Internet scammers from the Indian sub-continent threatened to blow up an Irish Garda station after the country's hi-tech crime unit confronted them over the telephone.
Gardaí in North Cork had apparently received numerous reports about the fraudsters, who cold call victims pretending to be working for 'Microsoft Windows'.
They then try to con victims into downloading what they claim is free anti-virus software, but which actually logs the victims' bank account details, according to an Irish Examiner report.
The scammers also used VoIP technology to route the calls from outside the country via "their Irish base number", making it appear more genuine to the victims.
Superintendent Pat McCarthy, who is leading the Garda investigation into the scam, told the newspaper that things turned ugly when his detectives phoned the fraudsters to warn them the game was up.
"The man on the end of the phone threatened to bomb our Garda station. These are ruthless people who will stop at nothing to get what they want. They are not ringing for the good of your health," he reportedly said.
"There will be computer users out there who will think these people are genuine, but they are not. If people get these calls they should hang up straight away and ring their local Garda station."
This is just the latest example of Microsoft scammers using widespread user confusion over internet security in order to defraud countless victims.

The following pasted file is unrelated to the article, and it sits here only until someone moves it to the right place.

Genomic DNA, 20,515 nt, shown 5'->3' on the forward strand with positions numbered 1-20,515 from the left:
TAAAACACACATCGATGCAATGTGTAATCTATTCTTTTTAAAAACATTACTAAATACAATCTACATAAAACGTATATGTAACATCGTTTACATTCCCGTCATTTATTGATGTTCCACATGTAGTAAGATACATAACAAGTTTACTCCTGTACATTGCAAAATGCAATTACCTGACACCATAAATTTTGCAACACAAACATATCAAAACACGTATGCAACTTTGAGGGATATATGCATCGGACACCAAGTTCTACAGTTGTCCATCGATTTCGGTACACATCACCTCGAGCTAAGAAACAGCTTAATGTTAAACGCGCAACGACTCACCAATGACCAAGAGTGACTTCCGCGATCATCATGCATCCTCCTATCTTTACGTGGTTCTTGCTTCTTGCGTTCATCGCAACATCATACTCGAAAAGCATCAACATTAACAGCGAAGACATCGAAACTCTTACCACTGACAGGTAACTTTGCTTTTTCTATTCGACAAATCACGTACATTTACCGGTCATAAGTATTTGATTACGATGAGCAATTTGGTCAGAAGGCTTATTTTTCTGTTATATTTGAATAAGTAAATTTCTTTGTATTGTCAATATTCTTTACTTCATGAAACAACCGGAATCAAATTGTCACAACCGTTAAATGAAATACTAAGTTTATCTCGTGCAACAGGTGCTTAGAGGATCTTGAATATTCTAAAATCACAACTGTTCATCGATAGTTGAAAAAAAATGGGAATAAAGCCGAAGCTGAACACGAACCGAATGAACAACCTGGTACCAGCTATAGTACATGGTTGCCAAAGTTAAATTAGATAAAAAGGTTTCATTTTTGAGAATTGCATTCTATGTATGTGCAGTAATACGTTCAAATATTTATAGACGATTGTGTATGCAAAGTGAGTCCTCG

More common cases see the scammers trying to persuade the victim that their PC is infected with malware, before selling them fake anti-virus products or services to supposedly fix the problem.
In March, for example, banking security vendor Trusteer reported that customers had received calls from a man claiming to work for 'Microsoft Windows Solutions'.
Microsoft itself revealed in June that 21 per cent of UK computer users and 15 per cent globally had been hit by cold call scammers.
More worryingly, nearly a quarter of those 15 per cent were tricked into following the scammer's instructions, and 79 per cent suffered some kind of financial loss.
IBM and Technical University of Munich team demonstrate how Shor's algorithm, which can't be cracked by conventional computers, can be solved quickly with quantum computing
Hubble Space Telescope finds superflares from young red dwarfs could strip away planetary atmosphere
Younger stars are 100 to 1,000 times more energetic than when they're older
Two of the big four supermarkets will use the system to control sales of restricted products
PUBG news and updates: November's Update #23 to bring new Skorpion pistol and changes to blue zone visibility
Genuinely useful side-arm coming to PUBG in Update #23